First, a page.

Nearly every strategy addressing the diagnosis of pulmonary embolism (PE) revolves around the D-dimer test. These crosslink fragments resulting from the cleaving of fibrin mesh by plasmin have doomed many an unsuspecting soul to computed tomography pulmonary angiograms (CTPAs). The oft-lamented primary challenge associated with dependence upon D-dimer is its lack of specificity. The list of underlying conditions resulting in elevated levels of circulating D-dimer is extensive and includes:
- Increasing age
- African-American ethnicity
- Postoperative states
- Autoimmune and connective tissue disorders
- Smoking and illicit drug use
The first item on the list, increasing age, has been recently addressed by the reasonable approach of age-adjusting the D-dimer for every year over the age of 50.1 However, the other items on the list are simply part of the smorgasbord of collateral damage in our quixotic quest to identify every last PE.
What if there were a better way? What if we could make D-dimer great again? The answer is as unremarkable as it is obvious: Just like age adjustment, simply increase the commonly used dichotomous cutoff. Fewer D-dimer results above the testing threshold will result in fewer CTPAs and, by association, reduced harms and costs from unnecessary imaging. This is hardly a new concept—it’s more that the gradually enlarging body of evidence supporting such a strategy is novel. Clinician researchers from both sides of the Atlantic have called for a doubling of the D-dimer threshold over the last five years, with caveats.
The core concept underpinning this strategy stems from observations relating to the use of D-dimer as a continuous variable rather than a dichotomous cutoff. A recent study evaluated the use of interval likelihood ratios (the probability of a result in that interval for a disease-positive patient divided by the probability of a result in that same interval for a disease-negative patient) for D-dimer and found that even values in the interval between 750 and 1,000 ng/mL decreased the likelihood that a PE was present.2 Rather than using the typical 500 ng/mL basis as a cutoff to obviate the indication for further investigation, this implies there is more nuance to the testing threshold.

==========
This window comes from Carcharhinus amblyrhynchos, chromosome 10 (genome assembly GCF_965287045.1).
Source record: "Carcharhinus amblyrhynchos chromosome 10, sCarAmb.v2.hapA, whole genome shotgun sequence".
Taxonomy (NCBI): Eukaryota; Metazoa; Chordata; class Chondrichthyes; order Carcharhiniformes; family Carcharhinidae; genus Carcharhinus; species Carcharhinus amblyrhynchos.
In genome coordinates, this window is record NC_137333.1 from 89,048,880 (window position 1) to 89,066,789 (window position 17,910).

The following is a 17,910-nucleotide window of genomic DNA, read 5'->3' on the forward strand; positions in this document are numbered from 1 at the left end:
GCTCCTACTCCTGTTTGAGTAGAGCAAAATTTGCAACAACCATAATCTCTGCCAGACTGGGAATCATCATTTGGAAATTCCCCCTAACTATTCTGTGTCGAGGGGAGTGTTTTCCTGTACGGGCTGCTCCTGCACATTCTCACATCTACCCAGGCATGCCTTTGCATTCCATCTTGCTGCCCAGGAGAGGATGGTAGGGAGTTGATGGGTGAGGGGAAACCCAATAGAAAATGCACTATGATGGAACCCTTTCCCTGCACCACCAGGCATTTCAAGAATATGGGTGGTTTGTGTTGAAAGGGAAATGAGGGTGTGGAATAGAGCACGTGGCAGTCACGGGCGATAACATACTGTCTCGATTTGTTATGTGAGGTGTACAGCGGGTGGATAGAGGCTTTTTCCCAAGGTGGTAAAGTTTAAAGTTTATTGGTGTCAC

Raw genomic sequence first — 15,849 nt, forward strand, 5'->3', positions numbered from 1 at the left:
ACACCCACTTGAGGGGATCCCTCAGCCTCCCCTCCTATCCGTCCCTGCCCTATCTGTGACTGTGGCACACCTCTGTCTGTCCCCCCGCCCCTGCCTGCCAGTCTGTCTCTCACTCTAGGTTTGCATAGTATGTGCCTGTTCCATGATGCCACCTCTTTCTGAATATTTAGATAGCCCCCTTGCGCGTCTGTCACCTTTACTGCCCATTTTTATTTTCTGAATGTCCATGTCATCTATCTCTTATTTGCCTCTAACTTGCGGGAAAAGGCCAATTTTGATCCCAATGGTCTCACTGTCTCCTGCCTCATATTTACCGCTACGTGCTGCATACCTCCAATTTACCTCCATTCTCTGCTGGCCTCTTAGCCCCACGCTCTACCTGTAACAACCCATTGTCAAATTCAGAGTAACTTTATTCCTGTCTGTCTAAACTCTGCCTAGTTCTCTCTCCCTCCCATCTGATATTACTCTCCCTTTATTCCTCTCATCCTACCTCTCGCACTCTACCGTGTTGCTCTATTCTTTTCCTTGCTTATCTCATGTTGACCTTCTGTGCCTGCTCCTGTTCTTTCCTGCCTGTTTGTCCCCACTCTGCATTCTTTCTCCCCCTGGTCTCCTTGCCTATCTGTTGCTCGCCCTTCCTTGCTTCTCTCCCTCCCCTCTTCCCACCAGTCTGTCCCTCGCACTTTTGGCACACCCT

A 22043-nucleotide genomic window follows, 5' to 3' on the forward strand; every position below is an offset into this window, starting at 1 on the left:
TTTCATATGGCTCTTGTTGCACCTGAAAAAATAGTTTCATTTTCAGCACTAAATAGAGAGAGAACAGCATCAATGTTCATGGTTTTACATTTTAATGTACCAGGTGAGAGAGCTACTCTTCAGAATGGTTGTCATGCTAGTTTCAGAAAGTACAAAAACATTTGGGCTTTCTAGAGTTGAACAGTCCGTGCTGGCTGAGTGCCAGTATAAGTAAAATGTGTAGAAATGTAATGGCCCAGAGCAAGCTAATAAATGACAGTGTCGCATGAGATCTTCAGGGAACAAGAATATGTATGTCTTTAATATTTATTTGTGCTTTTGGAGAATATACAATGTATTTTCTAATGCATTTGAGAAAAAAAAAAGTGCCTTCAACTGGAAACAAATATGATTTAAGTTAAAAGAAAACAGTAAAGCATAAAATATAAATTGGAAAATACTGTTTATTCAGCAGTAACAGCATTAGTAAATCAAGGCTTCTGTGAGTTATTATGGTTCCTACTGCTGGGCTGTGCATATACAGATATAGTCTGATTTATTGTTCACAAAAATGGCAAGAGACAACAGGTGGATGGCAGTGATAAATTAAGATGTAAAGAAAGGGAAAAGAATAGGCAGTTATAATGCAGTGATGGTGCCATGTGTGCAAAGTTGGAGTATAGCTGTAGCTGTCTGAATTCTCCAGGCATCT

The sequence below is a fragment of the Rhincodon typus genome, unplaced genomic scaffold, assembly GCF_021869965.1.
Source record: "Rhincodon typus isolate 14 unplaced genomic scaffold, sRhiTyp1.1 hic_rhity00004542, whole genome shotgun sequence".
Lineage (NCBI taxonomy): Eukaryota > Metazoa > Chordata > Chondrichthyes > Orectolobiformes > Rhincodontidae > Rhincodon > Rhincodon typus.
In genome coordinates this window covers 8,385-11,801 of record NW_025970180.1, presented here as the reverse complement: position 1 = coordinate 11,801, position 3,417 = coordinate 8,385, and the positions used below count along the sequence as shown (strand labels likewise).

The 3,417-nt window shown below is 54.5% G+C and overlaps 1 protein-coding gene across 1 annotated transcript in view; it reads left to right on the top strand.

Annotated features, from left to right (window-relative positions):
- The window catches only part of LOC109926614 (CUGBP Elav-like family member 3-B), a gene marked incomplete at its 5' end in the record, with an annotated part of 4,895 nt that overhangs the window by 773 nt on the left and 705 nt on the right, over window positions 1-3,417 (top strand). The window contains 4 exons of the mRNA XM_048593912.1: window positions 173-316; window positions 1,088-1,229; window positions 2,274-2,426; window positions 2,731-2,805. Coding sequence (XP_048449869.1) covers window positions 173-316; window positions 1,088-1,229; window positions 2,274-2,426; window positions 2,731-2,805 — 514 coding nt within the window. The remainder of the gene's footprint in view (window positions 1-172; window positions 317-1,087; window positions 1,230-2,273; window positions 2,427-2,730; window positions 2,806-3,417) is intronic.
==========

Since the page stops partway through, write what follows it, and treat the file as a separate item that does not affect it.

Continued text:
The most important cognitive consideration is to remember the goal of emergency department evaluation is not to rule out PE. Even the imprecisely named Pulmonary Embolism Rule-Out Criteria (PERC) do not strictly rule out PE. The various algorithms and decision instruments are built around the idea of reducing the posttest likelihood of PE to a point at which the harms of diagnosis and overdiagnosis outweigh the mortality benefit. Models for PERC were developed out of a test threshold of approximately 1.8 percent, meaning the acceptable miss rate for PE based on their assumptions is nearly 1 in 50. The difficulty with such models, however, is their dependence on estimates for prevention of morbidity and mortality. Unfortunately, the foundational evidence for these estimates can be traced back to a parallel group analysis dating to 1960 that compared 35 hospitalized patients with acute right heart failure and pulmonary infarction.3 It is a fantastic leap to generalize submassive PE to the segmental and subsegmental disease commonplace in modern practice, but these and other antiquated observational data are our source for estimates of harm from missed diagnoses.